Ivorian Crisis: The Intrigues Part I

Published on 24th January 2011

Gbagbo and Kenyan PM Raila hug Photo courtesy
The Ivorian crisis is a mirror for the entire African Continent and West Africa in particular to see itself on the international stage. It also presents to the region an opportunity to hold an internal debate about the ownership and quality of African political leadership, the effectiveness of our model of governance, the façade of national institutions, cultural identity, and the ever lingering remote control nature of political decision making as demonstrated by the pre and post November 28 Ivorian elections.
The UN can never bring lasting peace to African Conflicts

My purpose is to raise the consciousness and regional public opinion for us to take collective ownership of all the spaces whether they are spiritual, economic, political, social and academic, among others over our destiny. We have what it takes to heal our land; bring justice to the oppressed; power to the weak and prosperity to the poor. We don’t need a United Nations backed solution that leads to violent confrontation that will necessitate military intervention/occupation by more Colonial armies or a surrogate ECOWAS force on Ivorian territory.

I am a big supporter of the promise of the UN but not in its current form. This institution is in great need of an overhaul because in its current Post World War II structure, only the diabolical ambition and agenda of the five permanent Security Council members get this kind of special attention under the guise of support for democratic electoral governance. (Ref: the deafening silence on recent fraudulent elections in Egypt, Togo, and Gabon, and the shameful impunity of the football stadium massacre in Guinea) These are not conspiracy theories but rather facts supported by empirical data that any astute observer knows, even without the advantage of WikiLeaks.

The governance structure of the very United Nations Organization (UNO) itself is grossly undemocratic. Chapter VII of the UN Charter has been used as a blunt object against governments when their interests are at odds with the big five. Where are the institutions of the so-called International Community since the Football Stadium Massacre in Guinea that violated so many of our women? Only China and Russia sometimes curtail the aggressive tendencies of their fellow colleagues when it is convenient, through the veto. Each of them however impose on the rest their own narrow economic interests. In the absence of unanimity, the Anglo-American-French post 1945 economic axis find other means such as non UN-approved economic sanctions to maintain their neo-colonial control and expansion across the entire African continent.

Why do we still have French troops in African States forty plus years after so called independence with the connivance of our appropriated institutions? The current international gangsterism where weak African institutions are being appropriated to deliver a government in Ivory Coast to perpetuate the interest of foreign powers is not only shameful but an act of regional treason. If Nigeria is seeking western support for its claim to a permanent Africa seat on draft proposals for a reformed UN Security Council, then the people of Ivory Coast should not be the sacrificial lamb in that ambition.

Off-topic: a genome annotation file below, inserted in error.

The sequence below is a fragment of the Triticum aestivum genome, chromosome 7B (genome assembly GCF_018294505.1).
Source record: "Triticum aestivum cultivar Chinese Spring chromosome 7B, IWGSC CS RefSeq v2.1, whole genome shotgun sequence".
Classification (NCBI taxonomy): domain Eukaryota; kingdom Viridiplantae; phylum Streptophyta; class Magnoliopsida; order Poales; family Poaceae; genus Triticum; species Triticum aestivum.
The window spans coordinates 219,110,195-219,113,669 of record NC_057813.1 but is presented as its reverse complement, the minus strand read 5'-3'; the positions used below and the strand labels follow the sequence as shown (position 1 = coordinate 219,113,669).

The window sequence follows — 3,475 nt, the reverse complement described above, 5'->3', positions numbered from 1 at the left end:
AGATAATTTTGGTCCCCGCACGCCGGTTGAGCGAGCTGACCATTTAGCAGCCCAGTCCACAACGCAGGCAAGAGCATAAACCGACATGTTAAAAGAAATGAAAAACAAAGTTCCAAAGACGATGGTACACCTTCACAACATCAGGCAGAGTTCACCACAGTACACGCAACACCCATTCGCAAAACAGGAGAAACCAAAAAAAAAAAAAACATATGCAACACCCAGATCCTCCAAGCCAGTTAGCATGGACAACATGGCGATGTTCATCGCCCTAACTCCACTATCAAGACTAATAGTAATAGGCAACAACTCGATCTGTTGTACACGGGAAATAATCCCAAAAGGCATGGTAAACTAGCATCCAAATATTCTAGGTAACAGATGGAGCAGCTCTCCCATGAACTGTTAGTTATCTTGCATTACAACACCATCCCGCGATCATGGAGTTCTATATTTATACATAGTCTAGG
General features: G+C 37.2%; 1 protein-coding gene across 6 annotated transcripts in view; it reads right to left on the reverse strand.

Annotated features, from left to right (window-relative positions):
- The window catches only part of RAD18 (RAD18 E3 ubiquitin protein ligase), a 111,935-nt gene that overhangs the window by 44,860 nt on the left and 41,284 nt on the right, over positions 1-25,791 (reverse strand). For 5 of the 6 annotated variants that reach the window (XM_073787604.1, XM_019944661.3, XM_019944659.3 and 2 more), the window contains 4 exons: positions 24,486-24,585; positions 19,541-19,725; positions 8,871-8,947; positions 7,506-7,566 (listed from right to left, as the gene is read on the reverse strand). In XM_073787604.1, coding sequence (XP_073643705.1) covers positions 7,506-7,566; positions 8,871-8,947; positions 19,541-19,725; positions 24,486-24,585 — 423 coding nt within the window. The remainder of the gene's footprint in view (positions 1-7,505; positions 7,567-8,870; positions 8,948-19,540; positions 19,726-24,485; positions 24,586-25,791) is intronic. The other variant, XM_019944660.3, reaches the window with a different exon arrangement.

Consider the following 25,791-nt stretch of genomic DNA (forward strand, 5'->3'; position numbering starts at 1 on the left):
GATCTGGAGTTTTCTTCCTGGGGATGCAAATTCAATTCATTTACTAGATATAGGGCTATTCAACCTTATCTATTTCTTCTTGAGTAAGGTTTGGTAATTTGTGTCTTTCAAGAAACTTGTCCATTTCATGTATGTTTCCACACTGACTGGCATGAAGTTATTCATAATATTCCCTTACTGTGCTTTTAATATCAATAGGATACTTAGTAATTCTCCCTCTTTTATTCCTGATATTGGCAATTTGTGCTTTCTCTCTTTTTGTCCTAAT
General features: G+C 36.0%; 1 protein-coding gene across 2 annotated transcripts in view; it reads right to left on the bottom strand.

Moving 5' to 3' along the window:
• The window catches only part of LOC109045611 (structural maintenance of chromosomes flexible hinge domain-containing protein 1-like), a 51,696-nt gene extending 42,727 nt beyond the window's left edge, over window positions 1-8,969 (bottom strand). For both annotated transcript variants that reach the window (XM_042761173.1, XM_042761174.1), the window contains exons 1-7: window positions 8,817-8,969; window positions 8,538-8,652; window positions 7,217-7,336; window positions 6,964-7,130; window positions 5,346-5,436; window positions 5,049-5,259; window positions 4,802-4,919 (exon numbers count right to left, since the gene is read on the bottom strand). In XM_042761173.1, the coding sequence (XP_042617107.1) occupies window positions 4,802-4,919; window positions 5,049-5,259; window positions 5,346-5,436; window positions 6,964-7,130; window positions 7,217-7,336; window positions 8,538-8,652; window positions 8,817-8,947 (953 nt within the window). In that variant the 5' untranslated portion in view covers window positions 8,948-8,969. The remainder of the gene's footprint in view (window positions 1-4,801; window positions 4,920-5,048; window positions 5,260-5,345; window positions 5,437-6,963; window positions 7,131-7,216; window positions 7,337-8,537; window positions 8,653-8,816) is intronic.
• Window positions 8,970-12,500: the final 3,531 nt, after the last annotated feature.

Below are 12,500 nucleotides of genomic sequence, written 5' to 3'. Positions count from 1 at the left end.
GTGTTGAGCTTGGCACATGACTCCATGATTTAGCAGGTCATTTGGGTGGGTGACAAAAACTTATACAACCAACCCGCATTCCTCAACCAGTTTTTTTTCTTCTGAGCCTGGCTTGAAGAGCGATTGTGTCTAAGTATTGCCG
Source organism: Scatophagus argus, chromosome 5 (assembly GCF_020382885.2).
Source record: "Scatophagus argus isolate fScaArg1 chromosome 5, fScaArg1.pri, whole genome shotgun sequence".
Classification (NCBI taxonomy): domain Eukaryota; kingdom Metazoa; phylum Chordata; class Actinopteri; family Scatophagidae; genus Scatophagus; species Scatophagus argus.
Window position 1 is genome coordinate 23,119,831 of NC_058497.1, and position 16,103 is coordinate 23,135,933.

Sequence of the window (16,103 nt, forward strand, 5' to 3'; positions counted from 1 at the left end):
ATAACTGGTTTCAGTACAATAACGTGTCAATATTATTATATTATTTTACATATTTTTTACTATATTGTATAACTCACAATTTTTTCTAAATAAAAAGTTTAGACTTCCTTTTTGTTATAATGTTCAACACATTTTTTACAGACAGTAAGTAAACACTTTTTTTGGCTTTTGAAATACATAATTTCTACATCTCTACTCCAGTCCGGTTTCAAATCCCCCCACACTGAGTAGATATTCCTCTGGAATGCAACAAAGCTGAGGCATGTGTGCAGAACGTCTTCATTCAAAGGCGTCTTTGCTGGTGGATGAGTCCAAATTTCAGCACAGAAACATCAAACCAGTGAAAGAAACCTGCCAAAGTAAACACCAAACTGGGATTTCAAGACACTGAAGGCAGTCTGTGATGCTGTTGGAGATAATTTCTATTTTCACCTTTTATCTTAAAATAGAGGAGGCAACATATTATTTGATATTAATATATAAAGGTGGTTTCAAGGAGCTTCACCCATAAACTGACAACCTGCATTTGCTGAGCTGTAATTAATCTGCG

Let me disabuse any of the simplistic notions that it is President Laurent Gbagbo’s political interest that I am defending. I am disgusted with the lack of recognition of how entire ethnic groups across Africa have been manipulated, fattened with the economic and political pie of the state at the expense of other ethnic groups by the constantly reinvented colonial authorities or their agents. I am defending the millions of Ivoirians, the Ivorian southern middle class that can’t seem to reconcile themselves with a government under a President Allasan Ouatarra. I am also defending the millions of Ivoirians in the North who can’t seem to reconcile themselves with a government under a President Gbagbo. Simply replacing one region of dominance over the other under the guise of democratic electoral governance is not the solution to sustainable reconciliation.

I wonder if Mr. Y. J Choi, the UN Secretary General Special Representative is aware of the psychological, political and economic complexities of his actions. Does he even care? It is clearly stated in the UN Security Council Resolution 1765 mandate of the United Nations Operations in Cote Ivoire (UNOCI) that credible elections could only be held in an environment where certain targets of national unity had been met. The UN Special Representative should never have committed the UNO to an election process in an environment where freedom and fairness was not guaranteed and where the Northern Forces still maintained secret arms. What is the resistance to open, transparent and independent verification of the Nov 28 election results? Do they believe that they are the only ones who can add and subtract?